Utilization of Corticosteroid Delivery Systems for Treatment of Nasal Polyposis - Episode 1
Drs Anju Peters, Naveen Bhandarkar, Andrew White, and Dareen Siri provide an overview of nasal polyposis, its symptoms, and its risk factors.
Anju Peters, MD: Hello and welcome to this peer exchange titled utilization of corticosteroid delivery systems for treatment of nasal polyposis. I'm Dr Anju Peters from Northwestern University Feinberg School of Medicine in Chicago, Illinois. Joining me today are 3 of my colleagues. And I'll have them introduce themselves. We'll start with Dr Naveen Bhandarkar.
Naveen Bhandarkar, MD: Hello, everybody. I'm Naveen Bhandarkar from the University of California, Irvine.
Anju Peters, MD: Thank you for joining us. And Dr Drew White?
Andrew White, MD: Hi everyone. Drew White. I'm an allergist/immunologist at Scripps Clinic in San Diego, California and I run our aspirin exacerbated Respiratory Disease Center.
Anju Peters, MD: Thank you for joining Drew. And finally, Dr Dareen Siri.
Dareen Siri, MD, FAAAAI, FACAAI: Thank you for allowing me to participate. My name is Dr Siri. I'm at Midwest allergy sinus asthma just south of Dr Peters, and I run a research center, I am affiliated with Southern Illinois University.
Anju Peters, MD: Thank you for joining, Dareen. Our discussion today will focus on nasal polyposis and its management by various specialist. Today we have allergist in ENT. We will focus on the use of corticosteroids and how corticosteroid delivery systems are being used today for treatment of chronic rhinosinusitis with and without nasal polyps, focusing mostly on nasal polyps. Welcome everyone. Let's get started. Let's start with an overview of nasal polyposis. For that, let's talk about chronic rhinosinusitis. What is chronic rhinosinusitis? Chronic rhinosinusitis is inflammation of the nose and the sinuses for 12 weeks or longer. Six to 12% of the population is affected by chronic rhinosinusitis, so quite common. And the way we diagnose chronic rhinosinusitis is based on symptoms and objective evidence of disease. Symptoms include nasal congestion, drainage, interior or posterior, facial pressure headaches, and decrease our loss of sense of smell, and objective evidence could either be by endoscopy or by a sinus CT. Out of all chronic rhinosinusitis, about 80% of chronic rhinosinusitis without nasal polyps are often will abbreviate it as CRSsNP, and 20% is with nasal polyps, often abbreviated as WNP. About 2 to 4% of the population has nasal polyps. Let's talk start with you, Dr Bhandarkar. What causes nasal polyps? Are there any risk factors that you're aware of?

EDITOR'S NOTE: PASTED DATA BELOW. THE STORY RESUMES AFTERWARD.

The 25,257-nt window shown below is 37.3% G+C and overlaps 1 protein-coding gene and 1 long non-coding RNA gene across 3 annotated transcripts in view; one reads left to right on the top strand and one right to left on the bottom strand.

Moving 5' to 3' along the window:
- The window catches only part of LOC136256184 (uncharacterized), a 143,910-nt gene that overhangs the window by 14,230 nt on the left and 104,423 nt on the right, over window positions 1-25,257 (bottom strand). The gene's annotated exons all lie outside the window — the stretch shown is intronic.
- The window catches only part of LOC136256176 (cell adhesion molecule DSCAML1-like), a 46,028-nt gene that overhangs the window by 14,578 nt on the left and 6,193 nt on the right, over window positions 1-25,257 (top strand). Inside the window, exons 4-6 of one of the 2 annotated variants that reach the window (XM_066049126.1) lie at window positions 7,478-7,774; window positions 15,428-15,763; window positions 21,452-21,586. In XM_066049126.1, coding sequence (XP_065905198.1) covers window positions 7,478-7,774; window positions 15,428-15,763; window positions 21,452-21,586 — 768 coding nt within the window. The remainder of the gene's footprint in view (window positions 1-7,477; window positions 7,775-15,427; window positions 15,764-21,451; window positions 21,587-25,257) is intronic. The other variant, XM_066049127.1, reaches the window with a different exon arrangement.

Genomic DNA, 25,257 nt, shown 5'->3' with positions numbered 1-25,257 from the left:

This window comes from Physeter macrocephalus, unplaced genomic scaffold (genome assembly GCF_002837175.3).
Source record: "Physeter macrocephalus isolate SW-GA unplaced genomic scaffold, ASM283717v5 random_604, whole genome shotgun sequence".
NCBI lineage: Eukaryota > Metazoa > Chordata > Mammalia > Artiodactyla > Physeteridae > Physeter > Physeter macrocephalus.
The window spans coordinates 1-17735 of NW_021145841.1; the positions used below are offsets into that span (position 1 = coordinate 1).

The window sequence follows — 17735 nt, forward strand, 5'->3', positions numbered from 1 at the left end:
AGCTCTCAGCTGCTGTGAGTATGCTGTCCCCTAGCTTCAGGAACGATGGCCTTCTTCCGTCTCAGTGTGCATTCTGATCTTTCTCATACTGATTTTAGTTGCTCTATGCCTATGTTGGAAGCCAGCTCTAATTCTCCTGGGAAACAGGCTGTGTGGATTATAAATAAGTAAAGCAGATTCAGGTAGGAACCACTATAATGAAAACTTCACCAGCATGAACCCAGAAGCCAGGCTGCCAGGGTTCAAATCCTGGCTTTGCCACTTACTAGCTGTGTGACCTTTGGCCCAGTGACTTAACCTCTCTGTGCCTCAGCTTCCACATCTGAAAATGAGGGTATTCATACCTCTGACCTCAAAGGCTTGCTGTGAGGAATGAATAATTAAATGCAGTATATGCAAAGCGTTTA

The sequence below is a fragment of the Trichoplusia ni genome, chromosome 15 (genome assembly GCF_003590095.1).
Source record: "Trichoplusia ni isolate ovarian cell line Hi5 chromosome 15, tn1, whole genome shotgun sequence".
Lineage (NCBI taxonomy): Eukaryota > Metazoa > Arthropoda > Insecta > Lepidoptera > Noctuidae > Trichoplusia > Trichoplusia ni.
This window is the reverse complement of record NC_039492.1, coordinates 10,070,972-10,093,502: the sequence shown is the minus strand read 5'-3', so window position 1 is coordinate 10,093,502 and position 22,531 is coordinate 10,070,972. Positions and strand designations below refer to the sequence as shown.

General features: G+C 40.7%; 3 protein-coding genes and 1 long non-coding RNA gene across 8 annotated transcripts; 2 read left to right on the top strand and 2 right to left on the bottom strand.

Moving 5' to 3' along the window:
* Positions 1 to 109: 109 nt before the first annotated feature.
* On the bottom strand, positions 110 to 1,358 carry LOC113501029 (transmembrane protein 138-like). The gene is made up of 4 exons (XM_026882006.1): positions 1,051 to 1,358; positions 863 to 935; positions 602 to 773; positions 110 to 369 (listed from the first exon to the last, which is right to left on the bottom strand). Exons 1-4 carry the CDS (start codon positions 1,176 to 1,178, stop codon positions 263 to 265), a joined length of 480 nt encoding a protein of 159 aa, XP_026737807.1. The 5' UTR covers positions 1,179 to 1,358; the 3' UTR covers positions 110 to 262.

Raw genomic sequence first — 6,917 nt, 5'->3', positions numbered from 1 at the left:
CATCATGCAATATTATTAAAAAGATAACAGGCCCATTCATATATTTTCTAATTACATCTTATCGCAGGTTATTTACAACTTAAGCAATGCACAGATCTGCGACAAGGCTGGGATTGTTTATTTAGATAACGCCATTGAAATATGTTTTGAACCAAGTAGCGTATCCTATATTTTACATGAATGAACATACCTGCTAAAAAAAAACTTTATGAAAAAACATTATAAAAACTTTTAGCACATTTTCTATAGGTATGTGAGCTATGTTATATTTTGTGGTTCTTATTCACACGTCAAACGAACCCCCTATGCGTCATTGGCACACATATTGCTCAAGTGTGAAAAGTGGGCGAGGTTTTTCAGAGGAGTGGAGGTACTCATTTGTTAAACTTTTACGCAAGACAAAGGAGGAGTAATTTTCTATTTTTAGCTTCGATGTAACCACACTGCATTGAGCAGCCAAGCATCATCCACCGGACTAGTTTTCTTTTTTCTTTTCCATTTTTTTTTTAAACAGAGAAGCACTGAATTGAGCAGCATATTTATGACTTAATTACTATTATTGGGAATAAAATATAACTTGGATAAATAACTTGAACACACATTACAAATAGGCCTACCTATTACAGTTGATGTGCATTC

Naveen Bhandarkar, MD: That's a loaded question. And we all sort of understand now that nasal polyps obviously, are an inflammatory disease, first and foremost. But unfortunately, despite a lot of ongoing research, I don't think we understand the cause. Now, we do know that there are a lot of associated disease states, many people but not all. People with nasal polyps may have eosinophils as part of the disease process, and those can be associated with things like asthma, allergic rhinitis, aspirin, exasperated respiratory disease, allergic fungal sinusitis, even patients with cystic fibrosis can have polyps. And we've seen associations in other ciliary, these motility disease states, and obstructive sleep apnea. But at the end of the day, we don't know the exact cause.
Anju Peters, MD: That makes sense. A lot that we think of it as inflammation. And hopefully, we will get some, you know, with some future research know much more about the risk factors and causes.
Transcript edited for clarity